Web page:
Cheers!

  • 2016-09-19 Maksym Minenko

    Quite disappointing actually, frankly speaking... :( "Let's change that, we don't need this, let's create play.php"...
    Come on! The framework is quite overwhelming as it is, so go with the default flow first, explain everything and only then (possibly) try to introduce some "tricks".
    I hope your Symfony 3 tutorials are better.

  • 2016-09-05 weaverryan

    Woohoooo! Now keep rocking!

  • 2016-09-03 Max

    Hey Ryan!

    It worked using the /app/autoload.php require statement! Awesome! :D Thank you so much for your quick and detailed reply!

    Cheers!
    Max

  • 2016-09-02 weaverryan

    Hi Max!

    Awesome - so glad you're finding the tutorials useful! :D

    Now, about your error. It's interesting... the class you mentioned DOES exist in Symfony 2.8 (https://github.com/symfony/sym.... So, the problem is related to autoloading somehow. Which file are you requiring on top - app/autoload.php or app/bootstrap.php.cache? There's a subtle difference between the two starting in Symfony 2.8 (we tweaked some directory structure things in Symfony). If in doubt, copy the web/app_dev.php file from *your* project as your starting point for the play.php file (instead of making your copy look exactly like mine).

    If you're still having trouble, just post your full play.php file - and also, post the "autoload" section of your composer.json - and we'll work it out :).

    Cheers!

  • 2016-09-02 Max

    Hey there!
    First of all thank you so much for these amazing tutorials! :) I really fell in love with them!

    running the play.php with symfony 2.8 I get the following:

    PHP Fatal error: Class 'Symfony\Component\Debug\Debug' not found in /Users/maxschons/Sites/knpuniversity2/play.php on line 9
    PHP Stack trace:
    PHP 1. {main}() /Users/maxschons/Sites/knpuniversity2/play.php:0

    Fatal error: Class 'Symfony\Component\Debug\Debug' not found in /Users/maxschons/Sites/knpuniversity2/play.php on line 9

    Call Stack:
    0.0016 229856 1. {main}() /Users/maxschons/Sites/knpuniversity2/play.php:0

    Any idea? Thx!

  • 2016-06-14 JLChafardet

    Yeah, i guessed as much, it makes sense, keeping things organized allow for better understanding and easier scalability.
    cheers mate! thanks for taking the time to answer :D

  • 2016-06-14 weaverryan

    Hey JLChafardet! Welcome - late, but still here ;).

    About the "Repository" directory itself, I like this because the only other alternative that people use is to put their *Repository classes into the Entity directory (and then it's a mixture of entities and repositories). But, no deeper meaning :). If you're asking why I like organizing things into repository classes in general, it's because I *love* having 100% of my database queries in 1 spot - it makes future database changes and re-using query logic really easy.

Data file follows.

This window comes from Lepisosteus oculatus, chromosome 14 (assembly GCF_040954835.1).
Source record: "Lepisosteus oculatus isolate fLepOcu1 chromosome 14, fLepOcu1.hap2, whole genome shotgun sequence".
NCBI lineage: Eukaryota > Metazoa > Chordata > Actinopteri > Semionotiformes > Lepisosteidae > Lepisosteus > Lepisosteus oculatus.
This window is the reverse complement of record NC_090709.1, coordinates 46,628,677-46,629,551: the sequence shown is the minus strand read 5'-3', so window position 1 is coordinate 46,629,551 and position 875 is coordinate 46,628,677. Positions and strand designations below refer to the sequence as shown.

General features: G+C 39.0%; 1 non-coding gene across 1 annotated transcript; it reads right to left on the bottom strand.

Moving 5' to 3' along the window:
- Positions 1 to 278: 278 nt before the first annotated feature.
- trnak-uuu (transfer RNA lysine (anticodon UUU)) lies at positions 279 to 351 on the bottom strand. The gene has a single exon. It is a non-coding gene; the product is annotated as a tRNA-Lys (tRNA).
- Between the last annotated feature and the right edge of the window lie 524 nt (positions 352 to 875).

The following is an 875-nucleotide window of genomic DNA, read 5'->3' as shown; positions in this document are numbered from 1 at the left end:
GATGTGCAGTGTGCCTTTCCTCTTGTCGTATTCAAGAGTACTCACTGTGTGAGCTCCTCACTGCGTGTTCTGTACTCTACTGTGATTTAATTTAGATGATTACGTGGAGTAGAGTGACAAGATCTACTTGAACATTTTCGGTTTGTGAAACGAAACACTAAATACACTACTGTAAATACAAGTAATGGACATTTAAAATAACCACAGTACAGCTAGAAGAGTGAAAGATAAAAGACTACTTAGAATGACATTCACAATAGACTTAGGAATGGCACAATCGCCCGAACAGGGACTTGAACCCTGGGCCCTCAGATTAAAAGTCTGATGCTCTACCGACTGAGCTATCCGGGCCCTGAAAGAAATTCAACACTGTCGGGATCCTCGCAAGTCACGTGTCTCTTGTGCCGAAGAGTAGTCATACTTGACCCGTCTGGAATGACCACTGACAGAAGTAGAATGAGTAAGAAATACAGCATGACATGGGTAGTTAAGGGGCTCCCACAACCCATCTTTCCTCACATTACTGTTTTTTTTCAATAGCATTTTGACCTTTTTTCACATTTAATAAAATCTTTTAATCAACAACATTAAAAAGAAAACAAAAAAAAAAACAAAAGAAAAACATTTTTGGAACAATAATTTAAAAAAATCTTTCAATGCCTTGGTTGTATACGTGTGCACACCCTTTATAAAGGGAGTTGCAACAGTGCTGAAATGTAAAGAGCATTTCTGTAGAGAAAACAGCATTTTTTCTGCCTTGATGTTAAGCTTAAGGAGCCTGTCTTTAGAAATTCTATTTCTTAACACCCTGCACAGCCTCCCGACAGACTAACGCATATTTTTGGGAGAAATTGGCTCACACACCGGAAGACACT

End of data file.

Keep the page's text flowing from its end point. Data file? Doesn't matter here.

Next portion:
Anyways - I hope I hit on your question. Cheers!

  • 2016-06-13 JLChafardet

    yo weaverryan thanks for the effort of the screencast, im a tad late but hey! im here! lol.

    I have a question for you, regarding the Repository directory, in regards to structure, etc, why do you like it so? any specific reasons other than just "organization" of your code? or its there a deeper meaning to it?

  • 2015-09-08 Justice Sommer

    I was running MySQL via XAMPP. I manually added a DB named "symfony". then ran the command via the command line again. That seems to have fixed it.

  • 2015-09-08 weaverryan

    Hey Justice!

    Your database doesn't exist yet - so don't forget to have Symfony create it for you :). This is explained in the next chapter: https://knpuniversity.com/scre...

    Cheers!

  • 2015-09-08 Justice Sommer

    after entering the Entity shortcut name I get...

    [Doctrine\DBAL\Exception\ConnectionException]
    An exception occured in driver: SQLSTATE[HY000] [1049] Unknown database 'symfony'

  • 2015-08-04 Shairyar Baig

    Very helpful tutorial

  • 2015-01-29 Diego Aguiar

    I did what you said and it worked!

    I just added a "generateId" method to my repository and made my listener to call it on PrePersist event

    Thanks for your time :D

  • 2015-01-29 weaverryan

    Hmm, you know, I'm not sure :). But I would try it! Remove the `$id` (the normal one that Doctrine adds), then add a property for your varchar one that exists, and give it @ORM\Column and @ORM\Id, but don't give it @ORM\GeneratedValue. I think in theory that should work. Doctrine needs (I believe) someething to be the @ORM\Id of the entity, but really, it doesn't care if it's an integer or auto-increment. Not having auto-increment causes other problems of course: specifically you need to manually set this before saving.

    Let me know how it goes!

  • 2015-01-28 Diego Aguiar

    Hey there!

    I have a question about entities id's column

    I already have an users table in my project and it's ID is not an "AUTO_INCREMENT" id, it is a custom varchar ID

    Is it possible to change the auto generated ID column of Doctrine to this one ?

    Thanks for your time! :]